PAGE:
A recent article by ESPN’s Kevin Van Valkenburg chronicles the story of a baseball game between the Cleveland Indians and the Houston Astros. After the game, an Astros player was quoted as saying that he felt like “the worst call I’ve ever been a part of” after being called out at home plate.
The Philadelphia Eagles are coming off a humiliating defeat to the San Francisco 49ers in Week 2.
Despite a dominating performance versus Atlanta to open the 2021 NFL season, this year’s new-look Eagles team struggled in Week 2. Jalen Hurts only completed half of his throws, first-year head coach Nick Sirianni described the game as “disappointing,” and the defense failed to make stops when it counted most.
Against San Francisco, the Philadelphia Eagles lacked discipline.
The #Eagles committed needless roughness penalties on CONSECUTIVE PLAYS in the fourth quarter, allowing the Niners to score the game-winning field goal. K’Von Wallace headshots Trey Sermon on the play after Derek Barnett’s stupid dead-ball cheap shot. pic.twitter.com/1kcY58XEsk
September 20, 2021 — Marcus Hayes (@inkstainedretch)
The amount of penalties committed in the Eagles’ Week 2 defeat was another cause for worry. Philadelphia had eight penalties to the 49ers’ six, resulting in a 57-yard gain for the Eagles. With four penalties, the Eagles also gave up a first down to the 49ers.
One of the most egregious infractions occurred in the fourth quarter. K’Von Wallace, a second-year defensive back, dropped his head unnecessarily and fired a cheap helmet-to-helmet shot at 49ers running back Trey Sermon.
Due of the unlawful strike, the sermon stumbled. Due to Wallace’s unwarranted roughness, the turnover was called back. The 49ers kept control of the ball and eventually scored a game-winning field goal.
Wallace made a blunder with this choice in the end. The NFL has made it plain that leading with the helmet is a certain way to be flagged. This penalty not only gave the 49ers an additional three points, but it also knocked the wind out of the Eagles’ sails for the remainder of the game.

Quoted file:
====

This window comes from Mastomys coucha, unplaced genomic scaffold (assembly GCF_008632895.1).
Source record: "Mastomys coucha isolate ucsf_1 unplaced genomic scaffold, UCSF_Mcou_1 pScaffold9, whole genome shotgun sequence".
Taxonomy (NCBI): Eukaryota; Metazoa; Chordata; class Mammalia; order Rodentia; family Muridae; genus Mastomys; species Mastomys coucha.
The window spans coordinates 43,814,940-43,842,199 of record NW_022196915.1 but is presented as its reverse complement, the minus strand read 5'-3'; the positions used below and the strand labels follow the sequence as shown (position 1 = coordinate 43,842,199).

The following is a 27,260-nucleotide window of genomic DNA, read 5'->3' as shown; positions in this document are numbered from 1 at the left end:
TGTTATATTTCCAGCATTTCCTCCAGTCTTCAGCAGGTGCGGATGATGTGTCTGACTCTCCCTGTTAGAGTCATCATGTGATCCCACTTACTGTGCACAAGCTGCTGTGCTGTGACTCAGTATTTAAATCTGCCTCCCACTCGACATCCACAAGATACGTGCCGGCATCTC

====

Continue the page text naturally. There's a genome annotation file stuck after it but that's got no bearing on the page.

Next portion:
The punishment, according to K’Von Wallace, is the fault of the officials.
The K’Von Wallace penalty that negated the Eagles’ fumble recovery “sucked the air out” of Fletcher Cox. I didn’t agree with the decision.
September 19, 2021 — Brandon Lee Gowton (@BrandonGowton)
A costly penalty from a young player is the ideal opportunity for a learning opportunity. Wallace, on the other hand, seems to have no willingness to accept responsibility for his actions.
Wallace thinks the officials made a poor decision, according to his personal Instagram account:
“I can’t believe this is the worst call I’ve ever been a part of. Wallace expresses his astonishment by saying, “I’m literally in disbelief.”
Wallace is justifiably enraged, as his penalty effectively sealed the Niners’ victory. Taking his rage out on the officials, on the other hand, makes no sense. It was clearly a penalty, and the officials correctly enforced it. Both players may suffer severe head and neck injuries if they lead with the helmet.
Wallace’s mini-rant should be brought to the attention of the Eagles’ youthful coaching staff, who should convey to him the significance of accepting responsibility for one’s conduct. The Eagles battled with penalties all day against San Francisco, as previously mentioned. This is far from a one-off occurrence.
Moving ahead, the Philadelphia Eagles must correct their errors.
Mitchell Leff/Getty Images/K’Von Wallace
The Eagles will be rebuilding in 2021. That does not, however, make reckless football acceptable. In addition to committing an excessive number of penalties in Week 2, both the offense and defense performed sloppily.
Hurts attempted a couple passes that were intercepted by double coverage. On the offensive line, there were a few missed blocks. Coverages were blown by the secondary.
Even if the Eagles’ ultimate objective in 2021 is to contend for a top draft selection once again, you’d want to see a feeling of progress and improvement every Sunday.
You don’t want to see young athletes blaming the officials for their own personal failings. That is not the way to create a winning culture.
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